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The next Strib debt bomb: September?

Last week’s failed Strib labor deal has labor leaders heightens fears of missed debt payments and exposes union politics.
By David Brauer

When the Star Tribune’s pressmen turned down management’s contract proposal last Thursday, they ignored a threat from their own leadership: without a “yes” vote, the company would “have a tough time” making a September debt payment, potentially another step closer to bankruptcy.

The Strib missed a quarterly payment in June; at the time, publisher Chris Harte told Strib columnist Neal St. Anthony the paper was hanging on to the cash to help restructure its debt. The next scheduled payment would fall in September.

Since the June default, the Strib has wrested $2.5 million in concessions from its newsroom and $500,000 from its janitors. However, management is seeking by far the biggest bite — around $12 million — from Teamsters mailers, drivers and pressman, plus smaller electrician and machinist locals.

Teamsters local leaders urged their members to take 10 percent pay cuts and reduced vacation time; printing-press crews would shrink and full-time drivers would be laid off before part-timers. Buyouts would also be offered. The mailers and drivers overwhelmingly said yes, but the pressmen’s 77-27 thumbs-down killed the agreement, according to Minnesota Independent’s Paul Schmelzer.

Veteran pressman Steve Pietrzak says union leadership told a membership meeting that without passage, “in September, [Strib ownership] would not be making another payment.”

Driver Rick Sather, who attended a different meeting than Pietrzak, heard a less-dire version. “They said ‘the company’s telling us they would have a tough time making payments in September.’”

Both men said leadership did not utter the “b-word,” but their exhortations for the deal made it clear the company’s situation was dire. Rhys Ledger, a leader of the mailers’ Local 120, said union officials would not comment. The Strib’s media-relations spokesperson did not return a phone call.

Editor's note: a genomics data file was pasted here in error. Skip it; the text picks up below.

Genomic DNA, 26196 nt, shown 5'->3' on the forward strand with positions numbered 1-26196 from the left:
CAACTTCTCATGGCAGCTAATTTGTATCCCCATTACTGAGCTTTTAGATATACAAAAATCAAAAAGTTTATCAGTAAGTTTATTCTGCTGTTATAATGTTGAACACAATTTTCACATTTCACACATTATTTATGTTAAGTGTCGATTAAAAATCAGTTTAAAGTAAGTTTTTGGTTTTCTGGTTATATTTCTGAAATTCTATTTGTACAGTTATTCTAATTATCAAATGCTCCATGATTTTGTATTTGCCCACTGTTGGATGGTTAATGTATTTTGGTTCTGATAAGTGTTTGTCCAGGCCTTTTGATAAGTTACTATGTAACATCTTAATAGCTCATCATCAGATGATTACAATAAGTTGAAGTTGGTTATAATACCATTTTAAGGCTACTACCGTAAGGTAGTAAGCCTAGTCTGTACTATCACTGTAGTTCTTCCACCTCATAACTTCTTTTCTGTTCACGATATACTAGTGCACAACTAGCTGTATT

Big leverage, big concessions
Circumstantially, the union leaders’ actions indicate bankruptcy is a significant threat. The blue-collar types now have significant leverage; “manning” rules currently forestall Teamster layoffs; the newsroom has no such protection. Also, none of the Teamsters contracts is close to expiring: the drivers’ deal runs for three more years, the pressmen’s 28 months and the mailers’ 11 months, according to

A bankruptcy judge could cancel those contracts, but generally speaking, the fresher an agreement, the less likely a judge will trash it. (This is one factor behind the newsroom’s concessionary “yes” last month.)

Yet despite the Teamsters’ strong hand, their rank-and-filers were being asked to take the biggest cuts. Newsroom types got a 16-month wage freeze and then small increases; the Teamster would get an immediate 10 percent cut. Pietrzak, a 41-year vet, figures the average experienced pressman makes $62,000, so the cut would equal $6,200. Sather, who’s driven for 29 years, says top colleagues make in the mid-50s, so family budgets would absorb a $5,500 hit.

Pietrzak also complains that press-crew staffing, eroded over the years, would shrink low enough to compromise safety and timely delivery. (Management would no doubt say there’s contract-protected fat to be trimmed.)

For his part, Sather says he couldn’t look new retirees in the eye if he approved a provision stripping their health coverage, one of the deal’s provisions. He also says buying out 37 full-time veteran drivers while protecting $13-an-hour part timers undermines bedrock seniority principles.

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[4 p.m. addition: It’s important to emphasize the folks voting “no” think the bankruptcy threat is overblown, and thus the company doesn’t need to make workers take as big a haircut. You can see a handout union members got here and here. Pietrzak believes Strib owner Avista made the bad deal, and needs to take a bigger haircut before workers do.]

Get out the rhetorical truncheon
If a deal can’t be cut — Sather says his group was told “if you don’t vote this in, this is our last shot, the company’s not coming back” — the newsroom, with no manning rules, could again be targeted. The newsroom budget is too small to fill a $12 million gap, and Strib managers have made it clear they want to preserve their “content providers.” However, management can reduce newsroom staff at will, as long as they offer buyouts first.

For now, management’s hopes rely on a close ally of Teamsters International President Jimmy Hoffa, Jr.

Hoffa’s local representative, Brad Slawson, Sr., cut the aborted deal, so the push for concessions had authority behind it. One reason the pressmen may have resisted this deal’s charms is that they only merged with the Teamsters in 2005, and have less loyalty to Hoffa’s crew.

Closing a deal might require Slawson to break out the rhetorical truncheon to persuade his new union brothers and sisters to get with the program. For now, negotiations with management have stopped, but union politics are only heating up.